Tag Archives: population growth

Envision Utah Subjugating Utah County

People aren’t meant to live in figurative cages, even if those cages are gilded for fleeting times in scarce places. People fare best when they’re both virtuous and free, as freedom allows them to achieve their greatest potential for good.

And this is true not only of individuals but also of entire economies. Whenever markets are kept free, they allow innovation toward greater efficiency and effectiveness, yielding both prosperity and abundance, as rising standards-of-living bless everyone. This is one reason why these United States thrived from 13 colonies to become one of our worlds greatest civilizations.

But nobody’s perfekt. And, sadly, some people seize on the imperfections of free societies, whether real or imagined, as false excuses to enslave their neighbors, allegedly for their own good, which always does less good (if any) than harm.

And such people include Envision Utah.

Envision Utah believes that free-market-driven growth is too “chaotic” and “accidental” (as reported in the Provo Daily Herald) and, as such, it seeks to reorient Utahns away from property rights, free markets, and localized control toward regional governance, central economic planning, and “sustainable development” (as promoted by globalistic socialists). And, sadly, it’s enjoyed a long series of successes across Utah for decades by selling its plans to locals as ways that they can foster their values, which Envision Utah ascertains through careful research.

Envision Utah is currently focusing its attention upon Utah County (including Provo), using the excuse of countywide growth to develop a countywide plan that would force our county’s current relatively-free market to conform to a strict political vision. As part of its current visioning process, Envision Utah has been actively researching Utah County residents’ values and/or ideas through various means that include both workshops and surveys. Its recent Valley Visioning Survey allows respondents to decide communally where everyone will be allowed to live, what sort of homes everyone will have, how those homes will be landscaped, et cetera.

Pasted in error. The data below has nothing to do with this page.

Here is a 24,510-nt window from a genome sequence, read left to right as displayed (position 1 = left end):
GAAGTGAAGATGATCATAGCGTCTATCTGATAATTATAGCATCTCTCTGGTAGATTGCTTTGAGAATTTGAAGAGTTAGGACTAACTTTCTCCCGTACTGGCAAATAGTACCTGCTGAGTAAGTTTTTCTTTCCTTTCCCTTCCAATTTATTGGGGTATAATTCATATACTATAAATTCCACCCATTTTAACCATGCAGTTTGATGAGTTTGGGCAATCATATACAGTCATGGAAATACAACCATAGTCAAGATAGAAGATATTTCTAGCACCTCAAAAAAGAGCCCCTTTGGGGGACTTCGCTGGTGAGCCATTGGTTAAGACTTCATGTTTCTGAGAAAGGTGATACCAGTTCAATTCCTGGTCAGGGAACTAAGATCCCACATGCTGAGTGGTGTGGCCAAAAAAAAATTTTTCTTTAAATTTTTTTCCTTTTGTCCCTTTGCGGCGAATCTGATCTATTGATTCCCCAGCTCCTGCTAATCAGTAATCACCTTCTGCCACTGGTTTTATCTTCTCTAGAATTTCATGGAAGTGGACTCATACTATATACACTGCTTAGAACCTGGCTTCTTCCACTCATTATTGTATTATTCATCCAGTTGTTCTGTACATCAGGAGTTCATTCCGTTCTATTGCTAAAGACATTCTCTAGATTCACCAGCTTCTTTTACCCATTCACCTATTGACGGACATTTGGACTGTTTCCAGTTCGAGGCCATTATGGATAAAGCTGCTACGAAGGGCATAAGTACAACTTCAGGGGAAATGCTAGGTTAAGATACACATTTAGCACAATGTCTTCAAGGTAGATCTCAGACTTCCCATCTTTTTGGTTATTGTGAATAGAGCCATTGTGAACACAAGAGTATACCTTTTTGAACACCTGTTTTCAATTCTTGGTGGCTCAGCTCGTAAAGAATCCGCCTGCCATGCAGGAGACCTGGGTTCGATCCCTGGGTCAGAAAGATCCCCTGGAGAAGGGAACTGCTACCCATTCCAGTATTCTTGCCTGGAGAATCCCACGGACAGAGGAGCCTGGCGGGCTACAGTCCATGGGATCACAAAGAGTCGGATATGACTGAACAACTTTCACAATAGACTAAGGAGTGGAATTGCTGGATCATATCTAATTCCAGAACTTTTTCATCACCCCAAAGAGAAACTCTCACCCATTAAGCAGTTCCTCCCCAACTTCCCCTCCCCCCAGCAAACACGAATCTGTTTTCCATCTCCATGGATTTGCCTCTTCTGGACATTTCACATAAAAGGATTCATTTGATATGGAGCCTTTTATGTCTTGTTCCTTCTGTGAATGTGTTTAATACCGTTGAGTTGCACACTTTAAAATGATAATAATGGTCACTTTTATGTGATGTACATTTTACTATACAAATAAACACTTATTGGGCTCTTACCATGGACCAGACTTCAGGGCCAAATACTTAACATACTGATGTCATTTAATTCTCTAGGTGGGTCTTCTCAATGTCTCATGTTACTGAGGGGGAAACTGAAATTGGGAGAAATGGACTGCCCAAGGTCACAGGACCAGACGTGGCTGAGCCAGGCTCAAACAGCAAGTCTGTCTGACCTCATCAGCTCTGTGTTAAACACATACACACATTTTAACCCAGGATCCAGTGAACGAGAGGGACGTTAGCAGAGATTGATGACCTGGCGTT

Such plans will almost certainly necessitate a larger costlier Utah County commission that will usurp our equal God-given (or natural) rights more than defend them. Like all misuses of political/coercive power, this can be expected to yield mixed or ineffective or even counterproductive results, meaning that it wont ultimately foster the values that its proponents are promising. Economic plans are always best when they’re made NOT by a few politicians but by zillions of free people in a free society.